The following provides an overview of the ways in which teachers are now certified -- and recognized -- as being fully qualified:
Teachers in full teaching roles to hold appropriate qualifications and QTLS
5. -- (1) Subject to the following paragraphs, no person may be employed in a full teaching role unless that person
(a) holds the Diploma in Teaching in the Lifelong Learning Sector at Level 5 or above approved by the Secretary of State, or its equivalent; and (b) holds a specialist's subject qualification approved by the Secretary of State, where the Secretary of State has decided that such a qualification is necessary, or its equivalent.
(c) has completed such programme to the satisfaction of the IfL or has obtained such award as may be approved by the Secretary of State, for the purposes of demonstrating that a person has the necessary literacy, numeracy and information and communications technology skills to teach;
(d) has completed, to the satisfaction of the IfL, a process of professional formation; and (e) holds QTLS status.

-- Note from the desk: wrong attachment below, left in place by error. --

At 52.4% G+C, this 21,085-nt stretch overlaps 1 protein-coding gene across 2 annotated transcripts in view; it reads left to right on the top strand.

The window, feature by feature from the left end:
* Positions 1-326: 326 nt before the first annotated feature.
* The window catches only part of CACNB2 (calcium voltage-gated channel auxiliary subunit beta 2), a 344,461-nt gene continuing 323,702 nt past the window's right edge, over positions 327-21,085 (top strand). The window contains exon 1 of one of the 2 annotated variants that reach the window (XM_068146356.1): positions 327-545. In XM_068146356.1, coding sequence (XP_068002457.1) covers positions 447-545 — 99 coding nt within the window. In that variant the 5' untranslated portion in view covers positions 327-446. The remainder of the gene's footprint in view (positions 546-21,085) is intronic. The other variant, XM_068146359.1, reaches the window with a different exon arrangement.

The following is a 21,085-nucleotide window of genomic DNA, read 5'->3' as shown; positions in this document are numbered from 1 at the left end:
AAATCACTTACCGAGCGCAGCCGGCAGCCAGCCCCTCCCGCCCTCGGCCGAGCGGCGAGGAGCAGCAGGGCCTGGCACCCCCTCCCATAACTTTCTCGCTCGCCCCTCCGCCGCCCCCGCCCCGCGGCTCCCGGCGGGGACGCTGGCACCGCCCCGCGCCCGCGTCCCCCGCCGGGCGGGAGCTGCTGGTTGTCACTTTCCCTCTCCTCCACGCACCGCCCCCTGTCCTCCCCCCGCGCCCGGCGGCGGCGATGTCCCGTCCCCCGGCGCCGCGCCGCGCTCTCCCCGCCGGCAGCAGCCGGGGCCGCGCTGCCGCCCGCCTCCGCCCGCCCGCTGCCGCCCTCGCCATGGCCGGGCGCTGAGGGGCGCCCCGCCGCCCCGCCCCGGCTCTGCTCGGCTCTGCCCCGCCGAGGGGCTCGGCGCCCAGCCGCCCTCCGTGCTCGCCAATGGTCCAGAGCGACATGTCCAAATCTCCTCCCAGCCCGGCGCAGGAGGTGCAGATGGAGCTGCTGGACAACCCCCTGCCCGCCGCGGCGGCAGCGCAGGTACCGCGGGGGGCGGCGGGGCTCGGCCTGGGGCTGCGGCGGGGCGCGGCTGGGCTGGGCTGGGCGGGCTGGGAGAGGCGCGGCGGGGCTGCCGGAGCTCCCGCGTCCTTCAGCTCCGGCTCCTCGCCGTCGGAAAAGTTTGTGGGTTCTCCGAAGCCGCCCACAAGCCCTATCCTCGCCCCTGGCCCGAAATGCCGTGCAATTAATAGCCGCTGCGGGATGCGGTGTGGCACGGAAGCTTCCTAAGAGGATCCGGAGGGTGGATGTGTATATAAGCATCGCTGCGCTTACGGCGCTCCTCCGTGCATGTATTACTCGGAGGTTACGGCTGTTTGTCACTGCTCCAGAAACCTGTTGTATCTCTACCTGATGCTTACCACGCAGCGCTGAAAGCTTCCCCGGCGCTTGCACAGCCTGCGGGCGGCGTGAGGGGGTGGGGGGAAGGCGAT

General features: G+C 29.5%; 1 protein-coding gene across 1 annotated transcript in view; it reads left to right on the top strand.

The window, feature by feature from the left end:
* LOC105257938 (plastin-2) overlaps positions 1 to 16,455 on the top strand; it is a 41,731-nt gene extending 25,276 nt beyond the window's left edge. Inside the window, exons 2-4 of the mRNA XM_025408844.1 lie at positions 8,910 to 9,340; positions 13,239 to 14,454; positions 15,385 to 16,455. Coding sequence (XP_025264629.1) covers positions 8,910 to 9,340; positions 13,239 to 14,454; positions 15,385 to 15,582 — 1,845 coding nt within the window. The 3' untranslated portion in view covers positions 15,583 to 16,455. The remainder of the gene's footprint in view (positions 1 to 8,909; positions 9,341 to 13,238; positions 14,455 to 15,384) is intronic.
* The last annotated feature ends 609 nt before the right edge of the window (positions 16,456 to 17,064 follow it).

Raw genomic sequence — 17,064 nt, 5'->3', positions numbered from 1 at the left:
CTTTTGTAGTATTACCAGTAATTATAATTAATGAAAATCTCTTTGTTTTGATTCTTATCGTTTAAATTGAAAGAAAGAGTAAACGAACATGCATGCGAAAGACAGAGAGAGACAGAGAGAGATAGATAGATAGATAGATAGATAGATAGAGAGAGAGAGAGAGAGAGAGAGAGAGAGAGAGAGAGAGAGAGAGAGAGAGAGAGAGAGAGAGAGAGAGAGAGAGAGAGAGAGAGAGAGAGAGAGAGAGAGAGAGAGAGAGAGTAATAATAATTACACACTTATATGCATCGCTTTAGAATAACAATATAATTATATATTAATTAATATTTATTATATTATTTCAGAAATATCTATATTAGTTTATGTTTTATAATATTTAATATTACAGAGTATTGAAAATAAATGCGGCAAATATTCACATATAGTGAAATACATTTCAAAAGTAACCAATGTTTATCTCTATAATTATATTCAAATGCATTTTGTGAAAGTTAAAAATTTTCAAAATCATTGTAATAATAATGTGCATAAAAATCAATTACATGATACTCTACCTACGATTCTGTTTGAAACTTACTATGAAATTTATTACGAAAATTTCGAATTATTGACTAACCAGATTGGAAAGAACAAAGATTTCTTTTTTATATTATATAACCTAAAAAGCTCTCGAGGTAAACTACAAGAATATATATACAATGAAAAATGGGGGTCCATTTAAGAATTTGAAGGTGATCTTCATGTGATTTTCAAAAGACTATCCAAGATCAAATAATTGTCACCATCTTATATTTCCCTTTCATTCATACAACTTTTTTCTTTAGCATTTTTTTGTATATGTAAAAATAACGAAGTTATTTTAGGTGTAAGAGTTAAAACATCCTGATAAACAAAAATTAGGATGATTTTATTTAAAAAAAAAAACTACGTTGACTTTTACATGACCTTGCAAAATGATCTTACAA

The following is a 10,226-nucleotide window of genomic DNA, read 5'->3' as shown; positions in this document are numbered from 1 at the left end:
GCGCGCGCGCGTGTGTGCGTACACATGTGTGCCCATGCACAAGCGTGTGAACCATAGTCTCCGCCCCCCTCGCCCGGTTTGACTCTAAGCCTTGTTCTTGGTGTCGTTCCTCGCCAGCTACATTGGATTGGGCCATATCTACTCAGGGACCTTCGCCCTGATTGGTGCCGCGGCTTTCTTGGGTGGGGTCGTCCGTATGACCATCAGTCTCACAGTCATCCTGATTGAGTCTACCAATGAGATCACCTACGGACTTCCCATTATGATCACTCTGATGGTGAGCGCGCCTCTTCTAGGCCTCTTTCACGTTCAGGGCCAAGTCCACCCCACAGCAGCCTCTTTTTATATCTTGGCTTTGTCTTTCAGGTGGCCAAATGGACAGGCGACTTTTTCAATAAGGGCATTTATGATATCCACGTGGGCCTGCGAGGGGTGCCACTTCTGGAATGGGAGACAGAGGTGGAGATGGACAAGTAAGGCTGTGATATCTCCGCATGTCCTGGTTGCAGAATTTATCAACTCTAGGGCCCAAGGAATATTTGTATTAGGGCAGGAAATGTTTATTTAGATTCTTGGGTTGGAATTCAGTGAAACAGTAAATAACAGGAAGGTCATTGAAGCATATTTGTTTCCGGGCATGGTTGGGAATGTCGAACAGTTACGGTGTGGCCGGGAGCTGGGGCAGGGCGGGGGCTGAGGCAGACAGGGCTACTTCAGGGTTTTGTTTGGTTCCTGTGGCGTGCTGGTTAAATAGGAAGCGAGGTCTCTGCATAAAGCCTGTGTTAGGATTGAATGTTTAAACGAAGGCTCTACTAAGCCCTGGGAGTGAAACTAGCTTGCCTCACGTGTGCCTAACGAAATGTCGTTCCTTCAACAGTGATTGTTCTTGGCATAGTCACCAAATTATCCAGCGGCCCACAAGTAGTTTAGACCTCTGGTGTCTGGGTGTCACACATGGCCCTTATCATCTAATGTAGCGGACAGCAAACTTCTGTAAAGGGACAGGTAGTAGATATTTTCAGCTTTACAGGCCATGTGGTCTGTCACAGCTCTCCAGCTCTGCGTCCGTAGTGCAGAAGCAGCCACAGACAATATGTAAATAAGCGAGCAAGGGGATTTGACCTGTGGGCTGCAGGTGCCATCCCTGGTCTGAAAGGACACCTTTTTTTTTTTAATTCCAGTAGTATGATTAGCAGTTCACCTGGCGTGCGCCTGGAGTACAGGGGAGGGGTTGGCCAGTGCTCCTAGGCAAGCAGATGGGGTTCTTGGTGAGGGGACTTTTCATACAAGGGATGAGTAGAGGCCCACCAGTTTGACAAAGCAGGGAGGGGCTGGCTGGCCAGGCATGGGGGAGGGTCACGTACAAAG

Professionalization of a Profession
It is important to note at this point that the increasing requirements for formal training and certification arise from a number of different sources. One of these is the polity: Politicians (sensitive both to constituents' explicit demands and general social and cultural pressure to emphasize the importance of education) push for educational reforms on a regular basis. Teachers themselves are supremely aware of the challenges that their jobs present them with and so also petition the state (and to a lesser extent their unions) to improve their chances both to succeed in supplying a quality education and to improve their own working conditions.
The following description summarizes the statutory language that governs the latest reforms in teacher further education programs:
In September 2007, the Government introduced new regulations to reform the training, qualifications and development of teachers, tutors, trainers and instructors. The reforms included changes to initial teacher training (ITT) and continuing professional development (CPD), and impact on all those delivering learning within the further education (FE)sector
2. The reforms are statutory for FE colleges, but other providers who are in receipt of funding from the LSC must also comply with the requirements as part of their contractual obligation. The reforms therefore impact on those who deliver adult and community learning (ACL), offender learning and skills, and the organisations they work for.
The Government is committed to having a fully qualified workforce by 2010. This means that since 1 September 2007 all new staff employed as teachers by LSC funded providers are obliged to: